By the time a reasonable cricket wicket appeared, in Karachi, the Test series was effectively reduced to a one-off shoot-out. The residents of Karachi did not mind at all: they had seen little Test cricket in the five years of security alarms since 2001, and they turned out in force. Test attendances were healthy at Faisalabad too. Barren stands had provided a mute backdrop to the series two years earlier. Then, tickets were half-price; this time, the PCB made up to 70% of the seats free for the Tests. Despite the dull cricket, Faisalabad's Iqbal Stadium remained packed until Shahid Afridi was out on the last afternoon, whereupon everyone went home.
Unsurprisingly, the Karachi greentop exposed batting frailties in both sides, allowing bowlers some overdue revenge. Younis Khan and Mohammad Yousuf, whose average partnership in this Test series was 215, went for nought in successive balls as Irfan Pathan claimed a first-over hat-trick; Virender Sehwag, who scored Test cricket's second-fastest double-century at Lahore, lasted nine balls for nine runs in two innings here.
Pathan exploited conditions wonderfully at the start, but Mohammad Asif and Abdul Razzaq sustained seam movement and extravagant cut over both innings. India's celebrated batting, which had plundered 1,034 for 11 wickets in two Tests, meekly surrendered 20 for 503. Sachin Tendulkar betrayed evidence of mortality, never more so than in the face of a blistering short spell from Shoaib Akhtar at Faisalabad. Such was his form before the one-day series that the Times of India asked, in blasphemously large type on its front page, "Endulkar?" Tendulkar, not yet 33, revived in the one-day games. But it was a significant moment in the career of a cricketing god.
That spell in Faisalabad also re-ignited whispers about Akhtar's action. Greg Chappell, India's coach, raised tentative doubts, describing it as "seriously different", and the increasingly shrill Indian media pounced. Within hours, rumours flew as sources anonymous and otherwise chirped. When Akhtar pulled out of the one-day series, ostensibly with an ankle injury, they became frenzied. Chris Broad, no icon on the subcontinent, was the ICC referee for the one-day games; given his history of reporting illegal actions, speculation had Akhtar withdrawing to avoid being called. The fact that Indian spinner Harbhajan Singh, another bowler whose action had been fingered, was also declared unfit fuelled the gossip.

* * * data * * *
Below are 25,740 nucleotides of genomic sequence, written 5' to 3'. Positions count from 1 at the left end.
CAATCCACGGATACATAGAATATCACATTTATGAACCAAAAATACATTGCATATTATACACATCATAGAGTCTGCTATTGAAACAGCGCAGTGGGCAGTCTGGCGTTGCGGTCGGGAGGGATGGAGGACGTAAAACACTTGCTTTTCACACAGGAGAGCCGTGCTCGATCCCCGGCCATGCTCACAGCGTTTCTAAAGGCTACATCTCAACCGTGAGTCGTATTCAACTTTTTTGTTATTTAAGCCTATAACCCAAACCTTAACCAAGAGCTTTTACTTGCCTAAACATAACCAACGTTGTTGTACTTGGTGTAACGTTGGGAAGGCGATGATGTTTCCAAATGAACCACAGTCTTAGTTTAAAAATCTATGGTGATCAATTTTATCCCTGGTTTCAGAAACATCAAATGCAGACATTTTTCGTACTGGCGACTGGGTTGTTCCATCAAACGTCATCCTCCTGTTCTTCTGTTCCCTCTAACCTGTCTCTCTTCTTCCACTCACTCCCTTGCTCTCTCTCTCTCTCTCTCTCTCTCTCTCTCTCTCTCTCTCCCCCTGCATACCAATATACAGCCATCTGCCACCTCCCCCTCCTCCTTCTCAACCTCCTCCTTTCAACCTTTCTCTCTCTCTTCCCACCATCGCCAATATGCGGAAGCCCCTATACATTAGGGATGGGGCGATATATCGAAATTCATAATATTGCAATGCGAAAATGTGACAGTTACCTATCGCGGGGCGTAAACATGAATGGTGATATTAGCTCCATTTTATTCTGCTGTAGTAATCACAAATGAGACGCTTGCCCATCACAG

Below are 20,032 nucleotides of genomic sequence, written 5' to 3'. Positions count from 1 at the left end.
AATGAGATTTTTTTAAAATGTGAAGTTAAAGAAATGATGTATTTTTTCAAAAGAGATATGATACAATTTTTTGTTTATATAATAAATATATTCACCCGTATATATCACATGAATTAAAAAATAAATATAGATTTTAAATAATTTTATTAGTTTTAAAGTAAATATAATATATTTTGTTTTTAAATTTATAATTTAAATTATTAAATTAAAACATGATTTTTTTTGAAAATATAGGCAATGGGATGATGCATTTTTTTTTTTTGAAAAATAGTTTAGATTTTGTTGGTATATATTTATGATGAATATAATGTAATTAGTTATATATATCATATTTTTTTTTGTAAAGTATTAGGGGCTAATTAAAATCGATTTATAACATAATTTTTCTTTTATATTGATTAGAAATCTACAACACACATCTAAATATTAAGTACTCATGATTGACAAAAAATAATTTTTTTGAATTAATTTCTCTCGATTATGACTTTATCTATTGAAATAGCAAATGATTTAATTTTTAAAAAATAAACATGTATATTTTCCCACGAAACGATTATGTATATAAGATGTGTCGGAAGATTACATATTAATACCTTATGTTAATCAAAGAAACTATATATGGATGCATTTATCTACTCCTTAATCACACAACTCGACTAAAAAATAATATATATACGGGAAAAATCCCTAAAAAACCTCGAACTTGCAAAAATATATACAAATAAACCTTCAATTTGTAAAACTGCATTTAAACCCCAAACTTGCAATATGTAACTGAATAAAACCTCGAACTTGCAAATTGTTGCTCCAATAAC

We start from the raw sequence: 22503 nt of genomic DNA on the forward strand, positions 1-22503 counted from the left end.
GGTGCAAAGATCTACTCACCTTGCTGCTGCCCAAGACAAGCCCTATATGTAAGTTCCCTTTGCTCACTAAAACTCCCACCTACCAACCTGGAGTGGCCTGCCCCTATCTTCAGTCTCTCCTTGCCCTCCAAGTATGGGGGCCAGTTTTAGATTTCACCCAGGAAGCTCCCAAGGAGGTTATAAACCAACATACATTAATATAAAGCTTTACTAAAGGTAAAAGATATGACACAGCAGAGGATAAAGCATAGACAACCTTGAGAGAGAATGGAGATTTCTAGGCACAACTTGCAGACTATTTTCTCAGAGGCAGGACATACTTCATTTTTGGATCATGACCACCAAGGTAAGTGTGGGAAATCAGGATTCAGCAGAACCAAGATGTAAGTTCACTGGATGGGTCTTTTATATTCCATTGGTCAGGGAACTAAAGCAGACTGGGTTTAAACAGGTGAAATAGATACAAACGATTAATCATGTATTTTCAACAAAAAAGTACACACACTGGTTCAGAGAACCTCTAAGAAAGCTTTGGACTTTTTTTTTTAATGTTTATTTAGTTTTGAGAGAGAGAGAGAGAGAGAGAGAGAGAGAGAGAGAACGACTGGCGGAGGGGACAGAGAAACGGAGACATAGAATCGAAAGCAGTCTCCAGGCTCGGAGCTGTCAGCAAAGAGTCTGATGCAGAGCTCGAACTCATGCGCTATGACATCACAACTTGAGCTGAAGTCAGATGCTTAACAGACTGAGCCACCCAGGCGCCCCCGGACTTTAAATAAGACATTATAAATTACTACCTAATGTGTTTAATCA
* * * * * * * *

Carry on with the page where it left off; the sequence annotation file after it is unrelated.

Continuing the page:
During the Test leg of the tour, the Indian media were preoccupied with ex-captain Sourav Ganguly, a controversial selection after his well-publicised spat with Chappell a few months earlier. The eve of each Test became Ganguly-watch: would he play, where would he bat, was there another squabble? He was selected, allegedly under external pressure, but didn't bat at Lahore; was axed at Faisalabad; and produced two cussed but ultimately middling innings at Karachi. Did his presence hamper India? One billion people back home had their own answers.
India's one-day team had no problems playing without Ganguly, and provided their best moments of the tour. A resounding series win was broadly patterned on putting the opposition in and letting the batsmen hunt the target down. Inzamam nearly derailed the teams' good relations in the first oneday international: correctly given out for obstructing the field, he argued with the umpires and then accused his opposite number, Rahul Dravid, of unsportsmanlike behaviour for appealing. He was wrong on all counts, and it soon blew over.
Pakistan's Test victory allowed them to complete an unusually busy home season with unexpected success: two series wins over strong opposition, England having lost 2-0. India showed they were not as savvy in Test cricket as in the shorter game, which they were to prove again when they too hosted England a few weeks later. The broader picture, with all three vying for the right to be called (deflatingly) the second-best in the world, remained intriguingly unclear.
Match reports for
Tour Match: Pakistan A v Indians at Lahore, Jan 7-9, 2006
1st Test: Pakistan v India at Lahore, Jan 13-17, 2006
2nd Test: Pakistan v India at Faisalabad, Jan 21-25, 2006
3rd Test: Pakistan v India at Karachi, Jan 29-Feb 1, 2006
1st ODI: Pakistan v India at Peshawar, Feb 6, 2006
2nd ODI: Pakistan v India at Rawalpindi, Feb 11, 2006
3rd ODI: Pakistan v India at Lahore, Feb 13, 2006
4th ODI: Pakistan v India at Multan, Feb 16, 2006
5th ODI: Pakistan v India at Karachi, Feb 19, 2006